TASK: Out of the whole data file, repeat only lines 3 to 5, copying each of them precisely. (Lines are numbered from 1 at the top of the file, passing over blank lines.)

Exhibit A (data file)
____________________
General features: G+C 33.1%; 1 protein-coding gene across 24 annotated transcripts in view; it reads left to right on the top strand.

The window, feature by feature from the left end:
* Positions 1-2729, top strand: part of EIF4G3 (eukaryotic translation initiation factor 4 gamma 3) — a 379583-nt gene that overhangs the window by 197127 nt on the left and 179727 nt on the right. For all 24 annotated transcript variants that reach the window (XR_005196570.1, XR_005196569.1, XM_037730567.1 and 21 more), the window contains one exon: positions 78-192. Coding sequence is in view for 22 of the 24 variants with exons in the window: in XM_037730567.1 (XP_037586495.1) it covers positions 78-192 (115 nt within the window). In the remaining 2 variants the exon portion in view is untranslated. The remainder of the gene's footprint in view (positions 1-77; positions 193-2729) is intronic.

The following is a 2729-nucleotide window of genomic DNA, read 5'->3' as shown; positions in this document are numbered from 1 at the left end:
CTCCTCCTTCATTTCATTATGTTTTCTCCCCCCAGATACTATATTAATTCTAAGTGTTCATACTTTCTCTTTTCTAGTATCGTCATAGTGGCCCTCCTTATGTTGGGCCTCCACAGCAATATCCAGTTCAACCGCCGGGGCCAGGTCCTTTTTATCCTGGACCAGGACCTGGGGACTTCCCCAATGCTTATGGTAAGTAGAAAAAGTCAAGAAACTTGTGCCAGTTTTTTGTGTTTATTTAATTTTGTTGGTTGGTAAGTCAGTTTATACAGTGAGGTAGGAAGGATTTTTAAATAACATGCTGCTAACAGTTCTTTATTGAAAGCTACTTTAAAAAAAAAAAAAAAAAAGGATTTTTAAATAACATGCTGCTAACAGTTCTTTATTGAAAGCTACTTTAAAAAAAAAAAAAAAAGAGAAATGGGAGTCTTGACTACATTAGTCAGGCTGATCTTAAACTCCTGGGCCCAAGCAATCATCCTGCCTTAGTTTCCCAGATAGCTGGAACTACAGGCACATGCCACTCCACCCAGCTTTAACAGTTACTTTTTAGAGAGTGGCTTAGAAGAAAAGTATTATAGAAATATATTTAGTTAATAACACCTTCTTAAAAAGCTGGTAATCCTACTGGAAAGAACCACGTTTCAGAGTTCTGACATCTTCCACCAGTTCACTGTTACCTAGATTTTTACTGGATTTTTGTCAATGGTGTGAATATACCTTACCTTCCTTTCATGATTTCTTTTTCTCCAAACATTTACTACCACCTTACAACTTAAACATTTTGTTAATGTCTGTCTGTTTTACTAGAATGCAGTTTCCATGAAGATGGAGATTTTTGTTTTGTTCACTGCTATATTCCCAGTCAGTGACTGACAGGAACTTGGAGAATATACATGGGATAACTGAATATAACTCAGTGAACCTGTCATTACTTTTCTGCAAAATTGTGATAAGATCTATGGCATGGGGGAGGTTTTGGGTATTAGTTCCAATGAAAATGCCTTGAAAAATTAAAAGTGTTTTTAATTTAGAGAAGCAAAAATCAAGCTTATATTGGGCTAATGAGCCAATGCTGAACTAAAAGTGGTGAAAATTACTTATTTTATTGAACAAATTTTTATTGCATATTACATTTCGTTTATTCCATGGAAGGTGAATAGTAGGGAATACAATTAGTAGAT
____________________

* Positions 1-2729, top strand: part of EIF4G3 (eukaryotic translation initiation factor 4 gamma 3) — a 379583-nt gene that overhangs the window by 197127 nt on the left and 179727 nt on the right. For all 24 annotated transcript variants that reach the window (XR_005196570.1, XR_005196569.1, XM_037730567.1 and 21 more), the window contains one exon: positions 78-192. Coding sequence is in view for 22 of the 24 variants with exons in the window: in XM_037730567.1 (XP_037586495.1) it covers positions 78-192 (115 nt within the window). In the remaining 2 variants the exon portion in view is untranslated. The remainder of the gene's footprint in view (positions 1-77; positions 193-2729) is intronic.

The following is a 2729-nucleotide window of genomic DNA, read 5'->3' as shown; positions in this document are numbered from 1 at the left end:
CTCCTCCTTCATTTCATTATGTTTTCTCCCCCCAGATACTATATTAATTCTAAGTGTTCATACTTTCTCTTTTCTAGTATCGTCATAGTGGCCCTCCTTATGTTGGGCCTCCACAGCAATATCCAGTTCAACCGCCGGGGCCAGGTCCTTTTTATCCTGGACCAGGACCTGGGGACTTCCCCAATGCTTATGGTAAGTAGAAAAAGTCAAGAAACTTGTGCCAGTTTTTTGTGTTTATTTAATTTTGTTGGTTGGTAAGTCAGTTTATACAGTGAGGTAGGAAGGATTTTTAAATAACATGCTGCTAACAGTTCTTTATTGAAAGCTACTTTAAAAAAAAAAAAAAAAAAGGATTTTTAAATAACATGCTGCTAACAGTTCTTTATTGAAAGCTACTTTAAAAAAAAAAAAAAAAGAGAAATGGGAGTCTTGACTACATTAGTCAGGCTGATCTTAAACTCCTGGGCCCAAGCAATCATCCTGCCTTAGTTTCCCAGATAGCTGGAACTACAGGCACATGCCACTCCACCCAGCTTTAACAGTTACTTTTTAGAGAGTGGCTTAGAAGAAAAGTATTATAGAAATATATTTAGTTAATAACACCTTCTTAAAAAGCTGGTAATCCTACTGGAAAGAACCACGTTTCAGAGTTCTGACATCTTCCACCAGTTCACTGTTACCTAGATTTTTACTGGATTTTTGTCAATGGTGTGAATATACCTTACCTTCCTTTCATGATTTCTTTTTCTCCAAACATTTACTACCACCTTACAACTTAAACATTTTGTTAATGTCTGTCTGTTTTACTAGAATGCAGTTTCCATGAAGATGGAGATTTTTGTTTTGTTCACTGCTATATTCCCAGTCAGTGACTGACAGGAACTTGGAGAATATACATGGGATAACTGAATATAACTCAGTGAACCTGTCATTACTTTTCTGCAAAATTGTGATAAGATCTATGGCATGGGGGAGGTTTTGGGTATTAGTTCCAATGAAAATGCCTTGAAAAATTAAAAGTGTTTTTAATTTAGAGAAGCAAAAATCAAGCTTATATTGGGCTAATGAGCCAATGCTGAACTAAAAGTGGTGAAAATTACTTATTTTATTGAACAAATTTTTATTGCATATTACATTTCGTTTATTCCATGGAAGGTGAATAGTAGGGAATACAATTAGTAGAT